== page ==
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# Volume of distribution

The volume of distribution (VD) , also known as apparent volume of distribution, is a pharmacological term used to quantify the distribution of a medication between plasma and the rest of the body after oral or parenteral dosing. It is defined as the theoretical volume in which the total amount of drug would need to be uniformly distributed to produce the desired blood concentration of a drug.[1] [2]

Volume of distribution may be increased by renal failure (due to fluid retention) and liver failure (due to altered body fluid and plasma protein binding). Conversely it may be decreased in dehydration.

The initial volume of distribution describes blood concentrations prior to attaining the apparent volume of distribution and uses the same formula.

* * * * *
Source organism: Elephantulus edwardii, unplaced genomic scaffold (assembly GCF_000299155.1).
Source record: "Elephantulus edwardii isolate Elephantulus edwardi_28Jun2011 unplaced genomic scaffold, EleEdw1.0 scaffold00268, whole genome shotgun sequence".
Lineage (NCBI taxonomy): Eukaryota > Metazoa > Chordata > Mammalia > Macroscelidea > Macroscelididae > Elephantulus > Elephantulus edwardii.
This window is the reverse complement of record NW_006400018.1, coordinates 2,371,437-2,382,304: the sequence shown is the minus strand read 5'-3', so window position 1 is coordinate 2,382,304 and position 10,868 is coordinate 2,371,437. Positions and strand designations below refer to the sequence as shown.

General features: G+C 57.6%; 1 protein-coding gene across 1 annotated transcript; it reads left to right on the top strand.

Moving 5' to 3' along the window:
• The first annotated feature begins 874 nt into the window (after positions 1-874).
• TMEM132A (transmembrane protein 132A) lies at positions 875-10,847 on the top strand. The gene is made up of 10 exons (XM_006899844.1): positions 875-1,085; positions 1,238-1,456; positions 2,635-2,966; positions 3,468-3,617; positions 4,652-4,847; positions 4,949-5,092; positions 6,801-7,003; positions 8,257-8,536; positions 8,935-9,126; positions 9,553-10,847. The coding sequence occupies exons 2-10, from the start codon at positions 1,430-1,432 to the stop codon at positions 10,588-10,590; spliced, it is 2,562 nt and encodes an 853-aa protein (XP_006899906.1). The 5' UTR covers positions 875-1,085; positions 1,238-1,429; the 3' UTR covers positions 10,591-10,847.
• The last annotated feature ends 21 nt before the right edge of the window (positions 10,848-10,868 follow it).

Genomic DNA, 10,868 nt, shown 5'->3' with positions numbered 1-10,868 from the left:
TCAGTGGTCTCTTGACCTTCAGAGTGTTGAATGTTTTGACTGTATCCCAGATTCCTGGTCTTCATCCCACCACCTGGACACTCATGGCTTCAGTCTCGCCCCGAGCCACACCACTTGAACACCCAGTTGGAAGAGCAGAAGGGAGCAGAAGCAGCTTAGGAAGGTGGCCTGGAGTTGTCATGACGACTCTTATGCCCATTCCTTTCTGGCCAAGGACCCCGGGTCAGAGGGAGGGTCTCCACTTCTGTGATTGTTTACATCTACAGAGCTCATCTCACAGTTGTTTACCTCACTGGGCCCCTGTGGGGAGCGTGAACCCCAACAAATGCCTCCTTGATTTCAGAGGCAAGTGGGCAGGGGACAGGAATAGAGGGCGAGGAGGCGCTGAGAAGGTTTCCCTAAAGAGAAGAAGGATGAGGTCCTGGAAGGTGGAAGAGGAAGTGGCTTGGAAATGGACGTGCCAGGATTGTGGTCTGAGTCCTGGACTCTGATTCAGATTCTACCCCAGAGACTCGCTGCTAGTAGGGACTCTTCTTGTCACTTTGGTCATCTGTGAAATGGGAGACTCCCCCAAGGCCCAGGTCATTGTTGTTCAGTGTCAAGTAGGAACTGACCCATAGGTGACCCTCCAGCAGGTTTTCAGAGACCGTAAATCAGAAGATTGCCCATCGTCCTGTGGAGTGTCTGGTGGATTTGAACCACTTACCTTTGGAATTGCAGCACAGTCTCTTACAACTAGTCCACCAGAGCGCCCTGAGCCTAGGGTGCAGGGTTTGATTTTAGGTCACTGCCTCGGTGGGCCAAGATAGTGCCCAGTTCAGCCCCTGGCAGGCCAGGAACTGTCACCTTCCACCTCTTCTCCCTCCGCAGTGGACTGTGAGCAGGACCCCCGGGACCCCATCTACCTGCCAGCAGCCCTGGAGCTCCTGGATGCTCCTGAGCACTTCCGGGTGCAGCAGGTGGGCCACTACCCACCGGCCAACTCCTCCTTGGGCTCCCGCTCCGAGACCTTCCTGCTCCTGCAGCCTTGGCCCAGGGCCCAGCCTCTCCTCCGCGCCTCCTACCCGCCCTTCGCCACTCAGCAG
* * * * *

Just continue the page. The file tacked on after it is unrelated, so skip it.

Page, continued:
## Equations

The volume of distribution is given by the following equation:

${V_{D}} = \frac{\mathrm{total \ amount \ of \ drug \ in \ the \ body}}{\mathrm{drug \ blood \ plasma \ concentration}}$

Therefore the dose required to give a certain plasma concentration can be determined if the VD for that drug is known. The VD is not a physiologic value; it is more a reflection of how a drug will distribute throughout the body depending on several physicochemical properties, e.g. solubility, charge, size, etc.

The units for Volume of Distribution are typically reported in (ml or liter)/kg body weight. The fact that VD is a ratio of a theoretical volume to a fixed unit of body weight explains why the VD for children is typically higher than that for adults, even though children are smaller and weigh less. As body composition changes with age, VD decreases.